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The Soul's Echo book cover

The Soul’s Echo

The Soul’s Echo by Jill Creech Bauer is a collection of 13 short stories Stories about memories, living, and what it means to have a soul. Like the collection’s title, the stories seem to be echos of each other, with similar or repeated themes. Overall, the concepts and ideas of the stories are above average to excellent; however, the execution is lacking.

Some of the stories are very simple and easy to read. Others are more complicated with many characters and shifting points of view. In short fiction, this makes it very hard for the reader to follow the story. Combined with the fact that some of the sequential stories in the collection seemed to be variations on a theme, it was sometimes confusing. There are two in particular, “The forgetting garden” and “Physocepahla Memoriae” which I found to be difficult when placed together in this way.

The author also uses the name Rainbow in many places; within a single story to a purposeful, well-executed effect. However, when it pops up in another story later, it’s unclear if the reader is supposed to draw a connection to the earlier uses or not.

Of all 13 stories, I enjoyed “the blue healers”, “shangri-la”, and “the soul’s echo” the most.

I received a free copy of The Soul’s Echo from Book Sirens in exchange for a fair and honest review. All opinions are my own.

Rating: 3 out of 5.

Road Seven

road seven

Road Seven is an adventurous romp that unfortunately falls flat at the end. This is the first novel I’ve read from Keith Rosson, and I had high hopes at the outset.

Unfortunately, the two main characters are not at all likable. Brian is a hot mess, and Mark is either crazy or an excellent liar. 

First, we meet Brian. An unsuccessful, 30-year-old almost-Ph.D., he is thinking of dropping out. After responding to a bizarre online ad on a monster hunter website, Brian joins Mark Sandoval on an expedition to find a unicorn. With a background in anthropology and the historical significance of mythical creatures, Brian is uniquely suited to be Mark’s research assistant on this project.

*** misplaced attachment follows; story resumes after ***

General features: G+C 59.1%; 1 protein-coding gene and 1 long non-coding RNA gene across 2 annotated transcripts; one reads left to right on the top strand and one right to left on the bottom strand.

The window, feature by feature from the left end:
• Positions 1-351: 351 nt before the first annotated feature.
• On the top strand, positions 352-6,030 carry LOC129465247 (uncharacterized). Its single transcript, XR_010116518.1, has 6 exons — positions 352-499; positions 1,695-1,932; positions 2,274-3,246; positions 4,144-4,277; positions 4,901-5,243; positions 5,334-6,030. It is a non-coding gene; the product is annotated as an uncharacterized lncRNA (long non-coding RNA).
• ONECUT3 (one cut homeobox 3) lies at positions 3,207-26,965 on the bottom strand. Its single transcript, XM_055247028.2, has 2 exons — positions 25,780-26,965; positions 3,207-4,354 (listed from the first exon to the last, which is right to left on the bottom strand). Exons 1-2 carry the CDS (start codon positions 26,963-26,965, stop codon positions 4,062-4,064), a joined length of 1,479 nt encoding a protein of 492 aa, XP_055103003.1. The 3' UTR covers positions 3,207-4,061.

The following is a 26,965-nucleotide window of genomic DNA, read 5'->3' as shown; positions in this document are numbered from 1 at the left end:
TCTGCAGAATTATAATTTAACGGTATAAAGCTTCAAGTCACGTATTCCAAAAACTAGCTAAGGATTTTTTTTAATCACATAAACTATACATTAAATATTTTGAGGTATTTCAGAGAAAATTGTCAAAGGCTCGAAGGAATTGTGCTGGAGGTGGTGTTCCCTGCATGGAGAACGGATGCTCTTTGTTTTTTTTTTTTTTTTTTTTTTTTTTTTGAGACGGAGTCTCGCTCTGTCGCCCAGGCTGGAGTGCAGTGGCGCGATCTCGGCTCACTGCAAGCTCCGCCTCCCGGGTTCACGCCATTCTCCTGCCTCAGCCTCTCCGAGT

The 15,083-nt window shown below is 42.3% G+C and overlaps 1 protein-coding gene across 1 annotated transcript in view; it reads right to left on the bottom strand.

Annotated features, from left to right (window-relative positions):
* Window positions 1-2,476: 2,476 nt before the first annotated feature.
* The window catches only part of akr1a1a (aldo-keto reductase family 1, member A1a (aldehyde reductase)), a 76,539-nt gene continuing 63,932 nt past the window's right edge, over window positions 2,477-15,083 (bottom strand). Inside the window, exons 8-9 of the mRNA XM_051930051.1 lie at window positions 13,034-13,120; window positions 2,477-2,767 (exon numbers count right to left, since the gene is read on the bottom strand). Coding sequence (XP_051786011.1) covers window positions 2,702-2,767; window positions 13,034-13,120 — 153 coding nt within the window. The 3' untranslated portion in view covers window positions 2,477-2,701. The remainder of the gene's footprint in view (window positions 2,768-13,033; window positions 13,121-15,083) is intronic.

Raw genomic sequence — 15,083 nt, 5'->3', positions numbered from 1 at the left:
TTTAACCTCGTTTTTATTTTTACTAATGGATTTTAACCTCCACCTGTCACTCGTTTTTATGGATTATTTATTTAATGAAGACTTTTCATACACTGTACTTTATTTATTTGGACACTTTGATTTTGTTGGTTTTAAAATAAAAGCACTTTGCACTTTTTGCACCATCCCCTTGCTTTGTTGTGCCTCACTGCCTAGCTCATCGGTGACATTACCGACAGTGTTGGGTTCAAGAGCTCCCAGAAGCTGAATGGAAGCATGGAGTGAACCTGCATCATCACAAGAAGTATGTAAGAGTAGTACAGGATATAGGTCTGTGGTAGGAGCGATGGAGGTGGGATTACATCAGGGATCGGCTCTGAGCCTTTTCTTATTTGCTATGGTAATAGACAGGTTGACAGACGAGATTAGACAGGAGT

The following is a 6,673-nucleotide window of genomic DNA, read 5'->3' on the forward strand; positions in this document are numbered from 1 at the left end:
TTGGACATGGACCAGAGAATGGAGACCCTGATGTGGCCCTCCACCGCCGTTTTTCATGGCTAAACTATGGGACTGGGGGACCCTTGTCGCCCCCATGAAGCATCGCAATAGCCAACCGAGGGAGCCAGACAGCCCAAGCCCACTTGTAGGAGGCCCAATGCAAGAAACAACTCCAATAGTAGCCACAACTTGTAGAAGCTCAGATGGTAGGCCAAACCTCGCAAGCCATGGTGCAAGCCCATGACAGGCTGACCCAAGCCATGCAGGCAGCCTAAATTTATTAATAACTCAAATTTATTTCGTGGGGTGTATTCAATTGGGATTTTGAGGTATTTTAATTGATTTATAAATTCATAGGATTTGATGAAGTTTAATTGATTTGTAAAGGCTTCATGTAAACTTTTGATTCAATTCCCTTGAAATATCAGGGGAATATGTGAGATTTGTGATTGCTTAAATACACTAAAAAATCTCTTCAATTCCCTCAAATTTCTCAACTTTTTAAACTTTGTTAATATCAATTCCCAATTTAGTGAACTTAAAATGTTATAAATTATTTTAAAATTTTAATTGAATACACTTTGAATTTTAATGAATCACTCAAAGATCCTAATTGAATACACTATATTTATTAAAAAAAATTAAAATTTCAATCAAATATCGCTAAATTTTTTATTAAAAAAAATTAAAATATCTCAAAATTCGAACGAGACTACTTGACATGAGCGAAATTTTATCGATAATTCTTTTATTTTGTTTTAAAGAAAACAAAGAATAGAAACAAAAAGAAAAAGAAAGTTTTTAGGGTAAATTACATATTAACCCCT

Mark is ultra-famous. This is primarily due to his memoir—in which he claims to have been abducted by aliens. Some people believe this is the truth, and Mark has traded on this fame for decades.

The writing holds it all together almost until the end. As we progress to the climax of the novel, there is a theme of truth versus lies. There are a few possibly surprising twists as to what’s true and what’s not.

However, in the end, there is a “big reveal.” This is where Road Seven falls off a cliff. There is a complete lack of motivation and reason behind the reveal, and it’s just very out of place, in my opinion, with the rest of the novel. 

It’s like this man says, “well since you’re here, I have to show you this.” And the reader—me, in this case—is thinking, uh no you don’t. You want to, but it is entirely unclear why. This made me so angry. It was so pointless and very much felt like the author just wanted it to have a crazy ending and he couldn’t come up with a plausible reason, so he forced it. With no character motivation, no purpose.

I wish it had ended some other way. I enjoyed most of the story up to the end, despite not feeling much empathy or concern for our main characters. 

Rating: 2.5 out of 5.

Thanks to Book Sirens for a free copy in exchange for a fair and honest review. All opinions here are my own.